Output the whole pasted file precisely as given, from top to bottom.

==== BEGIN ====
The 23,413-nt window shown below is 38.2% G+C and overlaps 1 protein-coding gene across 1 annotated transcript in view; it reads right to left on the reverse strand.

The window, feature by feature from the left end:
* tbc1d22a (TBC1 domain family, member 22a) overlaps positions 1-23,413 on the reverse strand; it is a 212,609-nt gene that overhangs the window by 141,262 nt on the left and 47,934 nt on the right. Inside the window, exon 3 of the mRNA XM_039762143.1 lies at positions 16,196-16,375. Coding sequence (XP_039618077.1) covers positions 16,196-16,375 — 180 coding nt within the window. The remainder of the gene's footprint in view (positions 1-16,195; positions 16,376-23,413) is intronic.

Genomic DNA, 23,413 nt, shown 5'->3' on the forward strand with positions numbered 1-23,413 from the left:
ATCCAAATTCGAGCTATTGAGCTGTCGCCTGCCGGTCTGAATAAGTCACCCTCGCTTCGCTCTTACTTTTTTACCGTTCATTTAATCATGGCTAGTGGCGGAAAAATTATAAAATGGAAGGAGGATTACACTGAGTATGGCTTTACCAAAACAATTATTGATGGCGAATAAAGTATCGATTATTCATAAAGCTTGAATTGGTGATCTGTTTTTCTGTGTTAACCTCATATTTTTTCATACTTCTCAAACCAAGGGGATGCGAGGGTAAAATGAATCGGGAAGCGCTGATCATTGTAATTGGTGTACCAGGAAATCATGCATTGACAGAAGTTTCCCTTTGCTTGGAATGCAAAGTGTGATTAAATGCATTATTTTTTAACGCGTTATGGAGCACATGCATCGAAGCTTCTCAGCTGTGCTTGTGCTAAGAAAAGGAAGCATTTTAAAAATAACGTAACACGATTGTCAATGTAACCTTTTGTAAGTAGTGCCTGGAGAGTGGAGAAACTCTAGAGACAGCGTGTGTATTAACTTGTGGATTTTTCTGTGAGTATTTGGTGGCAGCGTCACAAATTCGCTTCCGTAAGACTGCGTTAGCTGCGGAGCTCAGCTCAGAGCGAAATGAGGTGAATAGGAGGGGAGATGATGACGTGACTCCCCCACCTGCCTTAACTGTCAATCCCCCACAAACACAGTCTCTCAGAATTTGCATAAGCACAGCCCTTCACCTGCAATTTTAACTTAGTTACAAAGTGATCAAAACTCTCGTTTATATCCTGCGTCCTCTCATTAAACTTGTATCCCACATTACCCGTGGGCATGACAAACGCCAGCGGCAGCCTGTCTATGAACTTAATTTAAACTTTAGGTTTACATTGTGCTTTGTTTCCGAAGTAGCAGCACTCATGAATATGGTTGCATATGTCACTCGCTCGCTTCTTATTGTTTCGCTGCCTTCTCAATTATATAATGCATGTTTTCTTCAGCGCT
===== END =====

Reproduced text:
The 23,413-nt window shown below is 38.2% G+C and overlaps 1 protein-coding gene across 1 annotated transcript in view; it reads right to left on the reverse strand.

The window, feature by feature from the left end:
* tbc1d22a (TBC1 domain family, member 22a) overlaps positions 1-23,413 on the reverse strand; it is a 212,609-nt gene that overhangs the window by 141,262 nt on the left and 47,934 nt on the right. Inside the window, exon 3 of the mRNA XM_039762143.1 lies at positions 16,196-16,375. Coding sequence (XP_039618077.1) covers positions 16,196-16,375 — 180 coding nt within the window. The remainder of the gene's footprint in view (positions 1-16,195; positions 16,376-23,413) is intronic.

Genomic DNA, 23,413 nt, shown 5'->3' on the forward strand with positions numbered 1-23,413 from the left:
ATCCAAATTCGAGCTATTGAGCTGTCGCCTGCCGGTCTGAATAAGTCACCCTCGCTTCGCTCTTACTTTTTTACCGTTCATTTAATCATGGCTAGTGGCGGAAAAATTATAAAATGGAAGGAGGATTACACTGAGTATGGCTTTACCAAAACAATTATTGATGGCGAATAAAGTATCGATTATTCATAAAGCTTGAATTGGTGATCTGTTTTTCTGTGTTAACCTCATATTTTTTCATACTTCTCAAACCAAGGGGATGCGAGGGTAAAATGAATCGGGAAGCGCTGATCATTGTAATTGGTGTACCAGGAAATCATGCATTGACAGAAGTTTCCCTTTGCTTGGAATGCAAAGTGTGATTAAATGCATTATTTTTTAACGCGTTATGGAGCACATGCATCGAAGCTTCTCAGCTGTGCTTGTGCTAAGAAAAGGAAGCATTTTAAAAATAACGTAACACGATTGTCAATGTAACCTTTTGTAAGTAGTGCCTGGAGAGTGGAGAAACTCTAGAGACAGCGTGTGTATTAACTTGTGGATTTTTCTGTGAGTATTTGGTGGCAGCGTCACAAATTCGCTTCCGTAAGACTGCGTTAGCTGCGGAGCTCAGCTCAGAGCGAAATGAGGTGAATAGGAGGGGAGATGATGACGTGACTCCCCCACCTGCCTTAACTGTCAATCCCCCACAAACACAGTCTCTCAGAATTTGCATAAGCACAGCCCTTCACCTGCAATTTTAACTTAGTTACAAAGTGATCAAAACTCTCGTTTATATCCTGCGTCCTCTCATTAAACTTGTATCCCACATTACCCGTGGGCATGACAAACGCCAGCGGCAGCCTGTCTATGAACTTAATTTAAACTTTAGGTTTACATTGTGCTTTGTTTCCGAAGTAGCAGCACTCATGAATATGGTTGCATATGTCACTCGCTCGCTTCTTATTGTTTCGCTGCCTTCTCAATTATATAATGCATGTTTTCTTCAGCGCT